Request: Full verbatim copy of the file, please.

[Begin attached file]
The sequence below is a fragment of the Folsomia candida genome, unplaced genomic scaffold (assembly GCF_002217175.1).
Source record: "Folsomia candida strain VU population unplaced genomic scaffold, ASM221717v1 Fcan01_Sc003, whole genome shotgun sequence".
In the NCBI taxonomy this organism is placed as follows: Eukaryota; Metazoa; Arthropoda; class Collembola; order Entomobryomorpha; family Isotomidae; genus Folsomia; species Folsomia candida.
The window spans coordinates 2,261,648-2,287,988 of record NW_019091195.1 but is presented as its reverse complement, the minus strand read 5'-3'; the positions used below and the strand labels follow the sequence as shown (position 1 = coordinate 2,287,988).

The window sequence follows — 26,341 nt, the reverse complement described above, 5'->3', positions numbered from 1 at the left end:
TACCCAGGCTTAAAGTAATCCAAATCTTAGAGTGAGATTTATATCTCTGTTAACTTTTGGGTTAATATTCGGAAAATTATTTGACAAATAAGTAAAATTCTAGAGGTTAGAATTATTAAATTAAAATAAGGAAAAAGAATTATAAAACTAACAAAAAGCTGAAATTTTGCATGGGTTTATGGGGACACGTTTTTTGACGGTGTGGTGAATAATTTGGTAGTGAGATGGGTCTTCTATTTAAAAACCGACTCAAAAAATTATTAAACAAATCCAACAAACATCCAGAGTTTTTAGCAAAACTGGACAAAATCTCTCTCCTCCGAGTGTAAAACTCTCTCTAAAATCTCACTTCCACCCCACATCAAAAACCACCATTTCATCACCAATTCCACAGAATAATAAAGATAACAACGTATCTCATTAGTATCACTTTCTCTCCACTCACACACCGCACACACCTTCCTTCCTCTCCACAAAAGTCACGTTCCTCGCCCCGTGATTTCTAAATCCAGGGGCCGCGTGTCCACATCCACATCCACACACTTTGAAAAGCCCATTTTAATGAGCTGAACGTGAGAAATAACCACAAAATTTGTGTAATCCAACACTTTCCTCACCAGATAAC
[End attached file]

The sequence below is a fragment of the Folsomia candida genome, unplaced genomic scaffold (assembly GCF_002217175.1).
Source record: "Folsomia candida strain VU population unplaced genomic scaffold, ASM221717v1 Fcan01_Sc003, whole genome shotgun sequence".
In the NCBI taxonomy this organism is placed as follows: Eukaryota; Metazoa; Arthropoda; class Collembola; order Entomobryomorpha; family Isotomidae; genus Folsomia; species Folsomia candida.
The window spans coordinates 2,261,648-2,287,988 of record NW_019091195.1 but is presented as its reverse complement, the minus strand read 5'-3'; the positions used below and the strand labels follow the sequence as shown (position 1 = coordinate 2,287,988).

The window sequence follows — 26,341 nt, the reverse complement described above, 5'->3', positions numbered from 1 at the left end:
TACCCAGGCTTAAAGTAATCCAAATCTTAGAGTGAGATTTATATCTCTGTTAACTTTTGGGTTAATATTCGGAAAATTATTTGACAAATAAGTAAAATTCTAGAGGTTAGAATTATTAAATTAAAATAAGGAAAAAGAATTATAAAACTAACAAAAAGCTGAAATTTTGCATGGGTTTATGGGGACACGTTTTTTGACGGTGTGGTGAATAATTTGGTAGTGAGATGGGTCTTCTATTTAAAAACCGACTCAAAAAATTATTAAACAAATCCAACAAACATCCAGAGTTTTTAGCAAAACTGGACAAAATCTCTCTCCTCCGAGTGTAAAACTCTCTCTAAAATCTCACTTCCACCCCACATCAAAAACCACCATTTCATCACCAATTCCACAGAATAATAAAGATAACAACGTATCTCATTAGTATCACTTTCTCTCCACTCACACACCGCACACACCTTCCTTCCTCTCCACAAAAGTCACGTTCCTCGCCCCGTGATTTCTAAATCCAGGGGCCGCGTGTCCACATCCACATCCACACACTTTGAAAAGCCCATTTTAATGAGCTGAACGTGAGAAATAACCACAAAATTTGTGTAATCCAACACTTTCCTCACCAGATAAC